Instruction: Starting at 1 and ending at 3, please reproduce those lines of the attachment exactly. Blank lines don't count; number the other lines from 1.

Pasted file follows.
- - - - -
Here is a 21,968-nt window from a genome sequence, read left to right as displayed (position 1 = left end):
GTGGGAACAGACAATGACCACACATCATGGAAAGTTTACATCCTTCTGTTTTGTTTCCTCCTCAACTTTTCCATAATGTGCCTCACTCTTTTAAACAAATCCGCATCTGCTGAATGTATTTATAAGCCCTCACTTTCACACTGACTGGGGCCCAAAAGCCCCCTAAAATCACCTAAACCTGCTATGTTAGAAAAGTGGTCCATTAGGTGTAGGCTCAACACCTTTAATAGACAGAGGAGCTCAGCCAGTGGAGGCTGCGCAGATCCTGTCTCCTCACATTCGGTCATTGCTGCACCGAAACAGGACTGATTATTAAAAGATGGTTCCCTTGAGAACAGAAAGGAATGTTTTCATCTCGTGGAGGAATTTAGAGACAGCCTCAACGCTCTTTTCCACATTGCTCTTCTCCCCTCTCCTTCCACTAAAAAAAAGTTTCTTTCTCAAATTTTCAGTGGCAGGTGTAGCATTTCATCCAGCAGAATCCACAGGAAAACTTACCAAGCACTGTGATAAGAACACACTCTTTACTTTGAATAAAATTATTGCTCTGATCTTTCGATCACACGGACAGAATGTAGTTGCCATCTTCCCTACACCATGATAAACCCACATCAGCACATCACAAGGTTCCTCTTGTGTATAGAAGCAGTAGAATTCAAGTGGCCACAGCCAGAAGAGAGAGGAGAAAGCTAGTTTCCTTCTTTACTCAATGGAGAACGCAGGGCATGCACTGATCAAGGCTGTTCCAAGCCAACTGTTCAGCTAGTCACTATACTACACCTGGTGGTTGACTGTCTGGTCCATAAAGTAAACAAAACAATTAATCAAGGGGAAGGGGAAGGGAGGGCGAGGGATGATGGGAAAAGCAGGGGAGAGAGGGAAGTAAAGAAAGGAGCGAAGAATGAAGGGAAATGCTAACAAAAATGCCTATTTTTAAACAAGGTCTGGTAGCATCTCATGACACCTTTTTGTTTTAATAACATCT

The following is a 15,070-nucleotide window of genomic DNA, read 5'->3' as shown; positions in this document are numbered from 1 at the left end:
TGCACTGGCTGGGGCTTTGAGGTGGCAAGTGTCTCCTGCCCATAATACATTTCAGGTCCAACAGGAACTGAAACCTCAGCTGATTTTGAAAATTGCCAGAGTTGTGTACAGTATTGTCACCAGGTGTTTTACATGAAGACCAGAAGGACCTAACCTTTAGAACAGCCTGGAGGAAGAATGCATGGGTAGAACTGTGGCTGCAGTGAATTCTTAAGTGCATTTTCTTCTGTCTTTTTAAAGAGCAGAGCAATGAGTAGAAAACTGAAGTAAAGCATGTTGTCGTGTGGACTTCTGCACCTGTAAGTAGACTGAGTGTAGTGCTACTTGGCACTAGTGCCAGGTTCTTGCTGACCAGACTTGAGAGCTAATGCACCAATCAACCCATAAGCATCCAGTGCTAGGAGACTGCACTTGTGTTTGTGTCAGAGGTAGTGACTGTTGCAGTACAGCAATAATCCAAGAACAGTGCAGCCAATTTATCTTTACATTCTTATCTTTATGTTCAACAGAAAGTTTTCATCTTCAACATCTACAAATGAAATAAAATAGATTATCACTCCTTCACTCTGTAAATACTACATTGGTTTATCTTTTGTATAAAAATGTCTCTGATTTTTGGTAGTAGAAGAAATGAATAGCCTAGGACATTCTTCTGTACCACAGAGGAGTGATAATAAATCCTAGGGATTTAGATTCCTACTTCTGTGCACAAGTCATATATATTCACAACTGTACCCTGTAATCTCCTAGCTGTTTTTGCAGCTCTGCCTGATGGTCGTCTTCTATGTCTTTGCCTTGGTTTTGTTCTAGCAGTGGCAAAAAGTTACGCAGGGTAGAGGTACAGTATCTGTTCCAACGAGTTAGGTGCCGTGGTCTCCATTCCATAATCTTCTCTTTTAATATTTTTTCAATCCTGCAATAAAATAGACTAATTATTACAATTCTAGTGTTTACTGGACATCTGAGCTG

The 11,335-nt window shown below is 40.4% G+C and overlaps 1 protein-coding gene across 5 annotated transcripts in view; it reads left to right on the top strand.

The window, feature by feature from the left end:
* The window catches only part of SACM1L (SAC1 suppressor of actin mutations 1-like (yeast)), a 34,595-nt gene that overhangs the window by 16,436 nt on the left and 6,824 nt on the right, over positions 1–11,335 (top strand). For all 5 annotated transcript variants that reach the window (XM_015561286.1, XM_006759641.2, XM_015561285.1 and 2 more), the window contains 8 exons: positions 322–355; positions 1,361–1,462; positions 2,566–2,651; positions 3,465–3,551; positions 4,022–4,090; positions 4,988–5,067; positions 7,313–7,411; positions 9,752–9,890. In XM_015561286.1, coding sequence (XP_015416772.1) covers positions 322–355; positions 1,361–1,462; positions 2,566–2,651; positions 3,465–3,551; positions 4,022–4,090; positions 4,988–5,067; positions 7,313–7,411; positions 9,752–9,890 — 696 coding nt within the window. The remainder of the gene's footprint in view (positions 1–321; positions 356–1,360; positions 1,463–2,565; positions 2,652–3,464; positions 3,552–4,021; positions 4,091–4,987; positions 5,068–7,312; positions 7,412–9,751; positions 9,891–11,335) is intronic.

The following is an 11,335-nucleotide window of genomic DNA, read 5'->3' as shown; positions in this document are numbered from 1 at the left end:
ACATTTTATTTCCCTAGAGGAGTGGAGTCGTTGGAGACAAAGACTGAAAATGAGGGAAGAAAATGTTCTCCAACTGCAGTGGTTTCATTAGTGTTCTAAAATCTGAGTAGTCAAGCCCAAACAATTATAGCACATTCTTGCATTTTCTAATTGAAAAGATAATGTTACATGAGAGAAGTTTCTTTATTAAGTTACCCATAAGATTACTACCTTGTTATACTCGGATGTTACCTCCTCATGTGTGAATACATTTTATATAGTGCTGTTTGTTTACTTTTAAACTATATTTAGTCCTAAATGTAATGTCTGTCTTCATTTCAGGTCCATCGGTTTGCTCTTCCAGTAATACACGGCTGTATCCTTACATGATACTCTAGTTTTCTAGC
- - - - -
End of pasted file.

Here is a 21,968-nt window from a genome sequence, read left to right as displayed (position 1 = left end):
GTGGGAACAGACAATGACCACACATCATGGAAAGTTTACATCCTTCTGTTTTGTTTCCTCCTCAACTTTTCCATAATGTGCCTCACTCTTTTAAACAAATCCGCATCTGCTGAATGTATTTATAAGCCCTCACTTTCACACTGACTGGGGCCCAAAAGCCCCCTAAAATCACCTAAACCTGCTATGTTAGAAAAGTGGTCCATTAGGTGTAGGCTCAACACCTTTAATAGACAGAGGAGCTCAGCCAGTGGAGGCTGCGCAGATCCTGTCTCCTCACATTCGGTCATTGCTGCACCGAAACAGGACTGATTATTAAAAGATGGTTCCCTTGAGAACAGAAAGGAATGTTTTCATCTCGTGGAGGAATTTAGAGACAGCCTCAACGCTCTTTTCCACATTGCTCTTCTCCCCTCTCCTTCCACTAAAAAAAAGTTTCTTTCTCAAATTTTCAGTGGCAGGTGTAGCATTTCATCCAGCAGAATCCACAGGAAAACTTACCAAGCACTGTGATAAGAACACACTCTTTACTTTGAATAAAATTATTGCTCTGATCTTTCGATCACACGGACAGAATGTAGTTGCCATCTTCCCTACACCATGATAAACCCACATCAGCACATCACAAGGTTCCTCTTGTGTATAGAAGCAGTAGAATTCAAGTGGCCACAGCCAGAAGAGAGAGGAGAAAGCTAGTTTCCTTCTTTACTCAATGGAGAACGCAGGGCATGCACTGATCAAGGCTGTTCCAAGCCAACTGTTCAGCTAGTCACTATACTACACCTGGTGGTTGACTGTCTGGTCCATAAAGTAAACAAAACAATTAATCAAGGGGAAGGGGAAGGGAGGGCGAGGGATGATGGGAAAAGCAGGGGAGAGAGGGAAGTAAAGAAAGGAGCGAAGAATGAAGGGAAATGCTAACAAAAATGCCTATTTTTAAACAAGGTCTGGTAGCATCTCATGACACCTTTTTGTTTTAATAACATCT

The following is a 15,070-nucleotide window of genomic DNA, read 5'->3' as shown; positions in this document are numbered from 1 at the left end: